Boston Irwin is my maternal Alabama Great-great-grandfather. He continued to spell his last name as the people who held his family in bondage.
Boston was born during the Civil War in Shorterville, Alabama. The state has landmarked the area with a historical marker describing the Irwin Empire.
Boston grew up surrounded by love. The 1870 census lists 25 Black people with the Irwin surname enumerated together. The extended family was fortunate to be reunited. Keeping the enslaver’s name more than likely helped the relatives find one another after Alabama ratified the 13th amendment that abolished slavery on December 2, 1865.
Prior to emancipation, the domestic slave trade tore African American families apart. Many other newly freed African Americans were alone. They adopted or fostered families from the plantations where they cohabitated and worked. Sometimes I think terms, play cousins, big mommas, and aunties derived from this Black experience.
Boston’s immediate family included a younger sister, Martha, and parents, Luke and Malisa.
Boston experienced so much exposure to Black Love. He made his first commitment in 1883 to love his wife, Jennie, at the age of 21.
Knowing that Love never fails, Boston made another commitment to Love to his second wife, Fannie, in 1890.
There is an expression that family is everything. You know Cousin Love. Boston and his first Cousin Ellen produced a Love Child named Alma. Alma’s conception was no secret. When Alma and her sister Sarah visited her niece Mary’s house, Mary’s youngest daughter recalls, “We always called Sarah cousin and Alma aunt.”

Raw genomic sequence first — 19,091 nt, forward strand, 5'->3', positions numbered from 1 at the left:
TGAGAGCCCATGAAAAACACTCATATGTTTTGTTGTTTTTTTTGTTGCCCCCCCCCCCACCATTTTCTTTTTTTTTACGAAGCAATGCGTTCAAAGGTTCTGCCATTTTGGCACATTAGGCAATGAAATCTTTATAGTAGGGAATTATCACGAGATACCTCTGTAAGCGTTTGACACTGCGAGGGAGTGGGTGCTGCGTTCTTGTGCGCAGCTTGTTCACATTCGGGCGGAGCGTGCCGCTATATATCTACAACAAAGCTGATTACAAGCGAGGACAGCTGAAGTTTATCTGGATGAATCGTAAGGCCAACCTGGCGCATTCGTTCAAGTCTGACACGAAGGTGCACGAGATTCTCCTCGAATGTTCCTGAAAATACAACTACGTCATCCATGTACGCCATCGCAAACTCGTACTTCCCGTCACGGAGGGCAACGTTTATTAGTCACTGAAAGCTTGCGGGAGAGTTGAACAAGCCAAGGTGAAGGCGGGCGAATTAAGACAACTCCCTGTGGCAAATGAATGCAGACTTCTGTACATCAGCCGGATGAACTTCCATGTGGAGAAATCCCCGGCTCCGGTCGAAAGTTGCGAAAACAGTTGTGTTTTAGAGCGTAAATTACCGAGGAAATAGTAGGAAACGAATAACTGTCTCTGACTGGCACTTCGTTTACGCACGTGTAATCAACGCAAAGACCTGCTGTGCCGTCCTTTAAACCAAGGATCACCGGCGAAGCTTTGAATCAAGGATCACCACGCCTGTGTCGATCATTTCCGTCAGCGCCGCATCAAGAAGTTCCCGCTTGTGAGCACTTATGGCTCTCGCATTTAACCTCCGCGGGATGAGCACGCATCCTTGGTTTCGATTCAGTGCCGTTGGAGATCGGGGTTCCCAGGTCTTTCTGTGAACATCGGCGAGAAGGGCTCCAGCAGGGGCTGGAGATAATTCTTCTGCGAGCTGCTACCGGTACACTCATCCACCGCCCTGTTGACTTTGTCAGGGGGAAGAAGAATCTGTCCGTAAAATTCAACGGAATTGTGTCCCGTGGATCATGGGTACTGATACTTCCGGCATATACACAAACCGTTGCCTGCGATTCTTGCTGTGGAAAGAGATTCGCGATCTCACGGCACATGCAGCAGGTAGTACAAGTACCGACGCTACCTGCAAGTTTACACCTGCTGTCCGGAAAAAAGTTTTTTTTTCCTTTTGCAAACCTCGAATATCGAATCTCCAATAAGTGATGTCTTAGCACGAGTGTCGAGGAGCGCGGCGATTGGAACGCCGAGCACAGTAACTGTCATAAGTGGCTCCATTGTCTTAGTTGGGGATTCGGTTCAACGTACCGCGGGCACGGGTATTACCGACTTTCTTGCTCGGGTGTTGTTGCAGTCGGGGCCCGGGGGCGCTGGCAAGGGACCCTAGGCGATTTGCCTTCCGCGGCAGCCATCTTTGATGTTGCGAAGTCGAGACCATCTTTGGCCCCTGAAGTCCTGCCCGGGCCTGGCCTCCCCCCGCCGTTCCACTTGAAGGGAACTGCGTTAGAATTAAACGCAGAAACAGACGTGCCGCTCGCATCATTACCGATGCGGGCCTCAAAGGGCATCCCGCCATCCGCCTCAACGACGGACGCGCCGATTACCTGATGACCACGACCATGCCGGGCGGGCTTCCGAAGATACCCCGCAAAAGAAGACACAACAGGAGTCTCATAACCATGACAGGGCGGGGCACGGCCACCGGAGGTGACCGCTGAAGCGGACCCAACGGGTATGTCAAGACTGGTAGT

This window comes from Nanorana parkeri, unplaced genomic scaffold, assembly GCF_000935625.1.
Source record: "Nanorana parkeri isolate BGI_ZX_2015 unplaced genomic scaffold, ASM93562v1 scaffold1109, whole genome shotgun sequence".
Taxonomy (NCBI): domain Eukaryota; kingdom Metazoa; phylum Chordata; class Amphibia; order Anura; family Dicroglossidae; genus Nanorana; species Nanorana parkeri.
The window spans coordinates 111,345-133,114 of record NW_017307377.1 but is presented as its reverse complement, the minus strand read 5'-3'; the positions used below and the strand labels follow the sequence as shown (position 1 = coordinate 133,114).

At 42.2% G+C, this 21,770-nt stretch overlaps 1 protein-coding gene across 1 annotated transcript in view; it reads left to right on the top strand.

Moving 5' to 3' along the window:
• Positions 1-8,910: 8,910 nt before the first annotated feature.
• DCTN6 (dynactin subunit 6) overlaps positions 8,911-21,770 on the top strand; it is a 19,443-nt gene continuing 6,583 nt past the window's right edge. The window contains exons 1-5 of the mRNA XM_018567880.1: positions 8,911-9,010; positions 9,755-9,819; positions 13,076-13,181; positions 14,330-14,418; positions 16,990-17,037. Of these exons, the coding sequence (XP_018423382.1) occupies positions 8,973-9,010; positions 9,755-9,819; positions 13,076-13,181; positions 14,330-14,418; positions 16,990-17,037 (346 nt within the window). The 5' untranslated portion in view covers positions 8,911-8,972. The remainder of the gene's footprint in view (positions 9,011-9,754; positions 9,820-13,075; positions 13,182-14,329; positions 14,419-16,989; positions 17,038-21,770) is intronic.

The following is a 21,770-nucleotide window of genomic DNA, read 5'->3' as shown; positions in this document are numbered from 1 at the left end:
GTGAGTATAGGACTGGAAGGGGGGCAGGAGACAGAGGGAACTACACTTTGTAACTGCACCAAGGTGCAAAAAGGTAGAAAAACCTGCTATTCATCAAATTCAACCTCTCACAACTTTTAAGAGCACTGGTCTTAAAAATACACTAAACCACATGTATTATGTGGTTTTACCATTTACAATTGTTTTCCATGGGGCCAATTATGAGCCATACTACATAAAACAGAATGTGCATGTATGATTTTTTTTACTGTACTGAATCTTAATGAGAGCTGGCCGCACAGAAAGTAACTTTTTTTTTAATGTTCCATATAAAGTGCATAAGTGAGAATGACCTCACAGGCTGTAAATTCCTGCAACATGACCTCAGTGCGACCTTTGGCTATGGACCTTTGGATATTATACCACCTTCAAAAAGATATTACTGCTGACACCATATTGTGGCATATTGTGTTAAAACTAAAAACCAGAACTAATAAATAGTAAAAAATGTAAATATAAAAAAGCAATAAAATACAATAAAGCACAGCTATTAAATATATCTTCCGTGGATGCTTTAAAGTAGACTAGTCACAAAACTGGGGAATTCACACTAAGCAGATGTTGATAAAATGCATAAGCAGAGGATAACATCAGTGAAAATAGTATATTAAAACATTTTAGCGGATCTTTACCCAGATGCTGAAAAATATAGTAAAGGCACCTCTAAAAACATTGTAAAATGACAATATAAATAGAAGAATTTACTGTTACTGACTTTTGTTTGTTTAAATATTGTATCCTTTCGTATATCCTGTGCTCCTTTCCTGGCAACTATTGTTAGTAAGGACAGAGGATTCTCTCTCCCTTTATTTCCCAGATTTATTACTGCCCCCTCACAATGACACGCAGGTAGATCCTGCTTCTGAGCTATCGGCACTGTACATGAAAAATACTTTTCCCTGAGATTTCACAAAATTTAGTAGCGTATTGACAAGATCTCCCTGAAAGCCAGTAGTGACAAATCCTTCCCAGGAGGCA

When Boston’s sons Jarrett and Elgin relocated to Columbus, Ohio, he supported their decision, followed them, and showed unconditional parental love.
However, Boston had no Love for the city. The story goes that he didn’t like the city life and returned down South. This story does not include an exact location for down South. His wife Fannie had passed, his parents were deceased, and Ellen was gone. His sister Martha Balkum, now a widow lived with her daughter Vera and her son-in-law, Lester Miller, in Shorterville.
Boston loved again. He loved himself, the best kind of love.
My Aunts told me; After Boston returned down South, he shopped in a store. A white teenage store clerk demanded that Boston address him as Sir.
Boston didn’t like the city life but had become accustomed to the Northern ways. Boston responded, “Why should I call you Sir”?
He was referring to the boy’s age.
Boston had self-respect, Black Love.
Even though a noose may not be involved, when mob violence occurs that is racially motivated, it’s a lynching. My Great-great-grandpa was a victim of a lynch mob.
My mother added to this account that Boston’s son had to go down South and identify his body. I was a young girl when I heard this story. I immediately asked Boston’s son, my Great-grandpa Ervin, “Was your daddy lynched? And you had to go down South and claim his body?”
Grandpa Erin dropped his head low and nodded yes.
He was a dutiful son who faced a challenging task to return to the scene of the crime; he did it in love. He gave his father a proper burial.
Family is everything.
Say his name and love yourself.
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- Free census records – FamilySearch.org
- Free marriage records – FamilySearch.org
- City Directories – Ancestry.com
Making revelations and family connections. Genealogy, Family History, African American Family History